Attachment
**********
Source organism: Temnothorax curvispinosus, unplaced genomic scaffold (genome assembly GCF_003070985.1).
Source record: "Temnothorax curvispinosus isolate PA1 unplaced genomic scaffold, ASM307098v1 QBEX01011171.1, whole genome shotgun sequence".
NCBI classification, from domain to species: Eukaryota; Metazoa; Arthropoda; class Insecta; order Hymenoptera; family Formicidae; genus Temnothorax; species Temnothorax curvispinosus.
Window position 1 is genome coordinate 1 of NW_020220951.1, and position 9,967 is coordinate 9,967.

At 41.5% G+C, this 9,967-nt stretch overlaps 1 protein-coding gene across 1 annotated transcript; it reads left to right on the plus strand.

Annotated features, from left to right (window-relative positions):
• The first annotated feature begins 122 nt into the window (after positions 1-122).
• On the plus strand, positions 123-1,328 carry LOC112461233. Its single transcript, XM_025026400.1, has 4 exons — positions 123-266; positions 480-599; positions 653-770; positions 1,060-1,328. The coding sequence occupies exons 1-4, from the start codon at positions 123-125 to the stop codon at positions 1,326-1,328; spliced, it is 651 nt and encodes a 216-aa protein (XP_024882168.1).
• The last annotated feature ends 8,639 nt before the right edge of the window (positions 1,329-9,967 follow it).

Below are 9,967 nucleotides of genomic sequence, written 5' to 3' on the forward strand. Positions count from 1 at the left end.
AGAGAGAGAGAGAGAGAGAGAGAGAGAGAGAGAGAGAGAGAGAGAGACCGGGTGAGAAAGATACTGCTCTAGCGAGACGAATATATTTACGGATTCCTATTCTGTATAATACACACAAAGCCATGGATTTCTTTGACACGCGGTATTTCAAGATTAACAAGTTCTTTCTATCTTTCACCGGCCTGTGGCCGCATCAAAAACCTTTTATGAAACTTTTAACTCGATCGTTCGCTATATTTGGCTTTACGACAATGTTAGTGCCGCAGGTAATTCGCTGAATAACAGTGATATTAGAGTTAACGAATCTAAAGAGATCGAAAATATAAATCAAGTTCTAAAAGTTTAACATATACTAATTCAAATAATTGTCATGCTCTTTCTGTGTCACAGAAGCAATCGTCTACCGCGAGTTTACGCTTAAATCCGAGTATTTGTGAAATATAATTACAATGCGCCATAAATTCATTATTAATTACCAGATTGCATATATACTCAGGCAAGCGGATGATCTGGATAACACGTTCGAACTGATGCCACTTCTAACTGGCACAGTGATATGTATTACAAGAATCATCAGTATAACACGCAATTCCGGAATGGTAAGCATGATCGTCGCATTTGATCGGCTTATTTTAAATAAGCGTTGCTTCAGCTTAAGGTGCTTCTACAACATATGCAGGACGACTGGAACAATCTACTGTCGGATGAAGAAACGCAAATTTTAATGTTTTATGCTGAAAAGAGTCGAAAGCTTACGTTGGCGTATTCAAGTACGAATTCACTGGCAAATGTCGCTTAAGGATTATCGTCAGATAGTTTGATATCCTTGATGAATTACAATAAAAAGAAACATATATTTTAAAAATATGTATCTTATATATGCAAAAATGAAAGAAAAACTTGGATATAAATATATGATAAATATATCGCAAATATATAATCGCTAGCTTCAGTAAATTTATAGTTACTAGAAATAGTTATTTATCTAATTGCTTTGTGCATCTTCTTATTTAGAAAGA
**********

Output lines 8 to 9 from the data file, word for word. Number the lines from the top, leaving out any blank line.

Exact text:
• On the plus strand, positions 123-1,328 carry LOC112461233. Its single transcript, XM_025026400.1, has 4 exons — positions 123-266; positions 480-599; positions 653-770; positions 1,060-1,328. The coding sequence occupies exons 1-4, from the start codon at positions 123-125 to the stop codon at positions 1,326-1,328; spliced, it is 651 nt and encodes a 216-aa protein (XP_024882168.1).
• The last annotated feature ends 8,639 nt before the right edge of the window (positions 1,329-9,967 follow it).